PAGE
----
Some math problems, such as Collatz Conjecture and the Riemann Hypothesis are brutally difficult. But this does not mean they cannot be solved. Your ability to effectively solve problems, even the hard math equations you thought were impossible, is having the right attitude. Then, use the right formula to get the correct answer.

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So, how good are you in SAT (standard admission test) math? Many students like preparing for the toughest questions they will come across on SAT to be more confident on the test day. We have gathered a few of the hardest math problems on SAT, along with answers and demonstrated how to solve them. If you understand these hard math problems, it will be a great step towards perfecting your preparation for SAT and later in your mathematics, physics, or engineering classes.

## A Closer Look at SAT Math Sections

When working on SAT, the third and fourth parts are dedicated to mathematics. The math part has 54 mathematics questions: 10 student-produced response questions and 44 multiple-choice questions.

The ten multiple-choice questions require students to workout math problems and select answers from the choices provided. But the student-produced response questions are some of the most hard math questions because students have to calculate the right answers: there are no answer choices.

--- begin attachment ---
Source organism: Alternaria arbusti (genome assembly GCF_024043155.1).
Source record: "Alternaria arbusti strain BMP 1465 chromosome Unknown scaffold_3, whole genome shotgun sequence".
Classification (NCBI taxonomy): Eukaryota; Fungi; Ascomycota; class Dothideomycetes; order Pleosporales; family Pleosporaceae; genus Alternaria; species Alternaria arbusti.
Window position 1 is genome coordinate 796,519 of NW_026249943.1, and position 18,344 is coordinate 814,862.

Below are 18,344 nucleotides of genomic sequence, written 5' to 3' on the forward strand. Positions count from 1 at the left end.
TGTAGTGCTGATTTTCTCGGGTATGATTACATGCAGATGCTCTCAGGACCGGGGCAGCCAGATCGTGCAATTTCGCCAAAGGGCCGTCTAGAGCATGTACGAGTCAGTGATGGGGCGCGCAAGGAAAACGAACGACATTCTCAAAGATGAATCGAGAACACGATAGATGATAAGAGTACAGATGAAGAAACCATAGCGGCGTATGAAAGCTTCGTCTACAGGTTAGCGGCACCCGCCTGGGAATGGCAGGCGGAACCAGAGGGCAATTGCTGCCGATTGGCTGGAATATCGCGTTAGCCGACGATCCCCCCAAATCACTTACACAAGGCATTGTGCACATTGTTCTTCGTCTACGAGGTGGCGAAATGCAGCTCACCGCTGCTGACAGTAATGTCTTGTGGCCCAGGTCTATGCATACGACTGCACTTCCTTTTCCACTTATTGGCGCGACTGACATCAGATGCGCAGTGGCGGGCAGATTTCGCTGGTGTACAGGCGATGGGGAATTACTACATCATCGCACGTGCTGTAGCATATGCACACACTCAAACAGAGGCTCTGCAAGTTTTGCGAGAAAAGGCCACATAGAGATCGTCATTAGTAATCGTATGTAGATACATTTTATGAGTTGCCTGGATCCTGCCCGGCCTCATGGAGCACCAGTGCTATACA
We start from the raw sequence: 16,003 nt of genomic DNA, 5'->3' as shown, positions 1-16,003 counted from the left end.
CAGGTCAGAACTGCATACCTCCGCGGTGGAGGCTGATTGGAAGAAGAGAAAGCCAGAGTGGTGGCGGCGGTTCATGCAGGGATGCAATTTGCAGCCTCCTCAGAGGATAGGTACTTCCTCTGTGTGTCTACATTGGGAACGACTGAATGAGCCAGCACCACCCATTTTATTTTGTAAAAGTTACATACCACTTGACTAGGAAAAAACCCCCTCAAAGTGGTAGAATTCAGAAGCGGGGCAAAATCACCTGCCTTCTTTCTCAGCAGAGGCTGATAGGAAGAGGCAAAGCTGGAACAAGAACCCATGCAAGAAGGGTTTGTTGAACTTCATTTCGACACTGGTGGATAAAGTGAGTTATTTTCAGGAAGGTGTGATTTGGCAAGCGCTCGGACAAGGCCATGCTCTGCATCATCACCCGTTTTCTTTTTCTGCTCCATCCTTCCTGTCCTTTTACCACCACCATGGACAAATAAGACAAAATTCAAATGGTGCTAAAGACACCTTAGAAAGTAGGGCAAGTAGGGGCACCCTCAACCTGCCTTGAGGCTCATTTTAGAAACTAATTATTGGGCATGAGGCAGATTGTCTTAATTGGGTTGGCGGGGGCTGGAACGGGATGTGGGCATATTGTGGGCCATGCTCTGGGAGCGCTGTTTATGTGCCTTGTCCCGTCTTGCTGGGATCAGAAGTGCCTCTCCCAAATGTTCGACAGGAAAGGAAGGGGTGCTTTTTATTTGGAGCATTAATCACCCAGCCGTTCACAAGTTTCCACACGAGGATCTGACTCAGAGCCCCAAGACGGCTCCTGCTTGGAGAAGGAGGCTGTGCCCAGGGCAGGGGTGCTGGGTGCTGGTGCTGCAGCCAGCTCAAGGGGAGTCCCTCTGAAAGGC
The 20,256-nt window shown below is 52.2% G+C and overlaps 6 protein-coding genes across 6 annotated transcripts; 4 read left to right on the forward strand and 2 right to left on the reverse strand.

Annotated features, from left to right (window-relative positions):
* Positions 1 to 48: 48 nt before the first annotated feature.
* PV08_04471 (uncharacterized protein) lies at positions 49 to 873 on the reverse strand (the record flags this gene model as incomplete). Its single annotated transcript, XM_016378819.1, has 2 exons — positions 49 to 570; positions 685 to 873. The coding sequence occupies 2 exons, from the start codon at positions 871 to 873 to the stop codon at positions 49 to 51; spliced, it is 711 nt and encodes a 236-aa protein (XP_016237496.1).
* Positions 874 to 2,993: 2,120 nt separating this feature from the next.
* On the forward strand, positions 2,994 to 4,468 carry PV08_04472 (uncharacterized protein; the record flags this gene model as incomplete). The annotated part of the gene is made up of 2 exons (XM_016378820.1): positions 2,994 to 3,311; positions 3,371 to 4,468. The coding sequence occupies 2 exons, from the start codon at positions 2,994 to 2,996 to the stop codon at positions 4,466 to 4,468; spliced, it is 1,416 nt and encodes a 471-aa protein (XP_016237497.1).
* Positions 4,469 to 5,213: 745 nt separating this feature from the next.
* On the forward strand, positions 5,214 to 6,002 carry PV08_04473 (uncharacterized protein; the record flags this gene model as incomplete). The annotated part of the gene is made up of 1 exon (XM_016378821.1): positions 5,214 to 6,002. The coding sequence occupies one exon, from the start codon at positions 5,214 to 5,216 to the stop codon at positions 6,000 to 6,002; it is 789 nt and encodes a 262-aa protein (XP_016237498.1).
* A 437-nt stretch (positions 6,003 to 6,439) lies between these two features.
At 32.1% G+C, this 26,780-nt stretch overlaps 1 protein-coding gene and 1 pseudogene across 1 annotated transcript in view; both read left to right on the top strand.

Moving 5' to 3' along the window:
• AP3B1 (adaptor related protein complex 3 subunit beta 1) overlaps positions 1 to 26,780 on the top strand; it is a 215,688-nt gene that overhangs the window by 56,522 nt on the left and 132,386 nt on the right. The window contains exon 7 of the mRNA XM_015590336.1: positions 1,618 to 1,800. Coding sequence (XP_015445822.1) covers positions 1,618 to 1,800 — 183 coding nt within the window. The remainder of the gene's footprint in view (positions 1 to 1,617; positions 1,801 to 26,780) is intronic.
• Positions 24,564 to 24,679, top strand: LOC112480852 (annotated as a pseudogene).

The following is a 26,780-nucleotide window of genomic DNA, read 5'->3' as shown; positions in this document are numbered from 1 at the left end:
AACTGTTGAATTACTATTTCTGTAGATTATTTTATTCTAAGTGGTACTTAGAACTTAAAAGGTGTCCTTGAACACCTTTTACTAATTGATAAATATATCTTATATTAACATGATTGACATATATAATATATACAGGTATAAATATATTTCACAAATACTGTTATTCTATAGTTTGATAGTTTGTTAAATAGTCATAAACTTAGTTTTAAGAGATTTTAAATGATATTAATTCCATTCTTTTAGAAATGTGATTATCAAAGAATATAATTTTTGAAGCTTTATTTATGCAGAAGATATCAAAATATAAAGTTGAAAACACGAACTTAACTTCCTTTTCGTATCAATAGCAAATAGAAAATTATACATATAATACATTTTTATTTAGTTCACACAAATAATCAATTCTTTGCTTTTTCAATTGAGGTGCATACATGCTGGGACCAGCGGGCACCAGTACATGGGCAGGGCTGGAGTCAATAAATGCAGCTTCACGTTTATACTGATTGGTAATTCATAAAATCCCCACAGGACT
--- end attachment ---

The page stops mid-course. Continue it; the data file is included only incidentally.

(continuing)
Notably, the SAT math questions are drawn from four main mathematics areas: algebra and functions; number and operations; data analysis, probability, and statistics; and geometry and measurements.

Therefore, you better be well prepared in all of the areas if you want to pass and join college.

### Two Hardest Math Problems

Here, we have pooled the top two really hard math problems that many students find hard to crack. But even if each of them is a really hard math problem, we have cracked it and demonstrated how you should go about it. So, go ahead and practice until you can hack the questions like a pro.

**Question Two: Calculator is allowed**- We can get the point of intersection to know the optimal value of
*b*and then solve using the substitution method. This will give us the inequality below: - Now, we move the variables to one side by adding
*15x to*each side.*20**x**≤**3000**.* - Then, divide each side using
*20*to find*x.**x**≤**150*. In Most cases, most students stop here. But we will move on to solve for coordinate*b*in (*a,b).*Simply call it the *y-value.* - We will plug the
*x*into each equation to get the value for*b.*We selected the second because it is simper: 5*150=750. There we go! **Question Two: Calculator Not Allowed**

This problem is a type of systems of linear inequalities in algebra. Here is how to solve it.

In the question, coordinates *(a,b)* lie in the solution set of these equations, and we want to determine the maximum possible value. Using inequalities, the graph will be shaded so that it includes a set of different values that must satisfy the inequality, therefore *(a,b)* lies in the overlapping section. Since it is a grid-in response (where only real numbers can be answers for the grip-in questions – you do not have options to simmer in infinity, right?). Further, we know one thing; the value of *b* has to be limited by intersection point.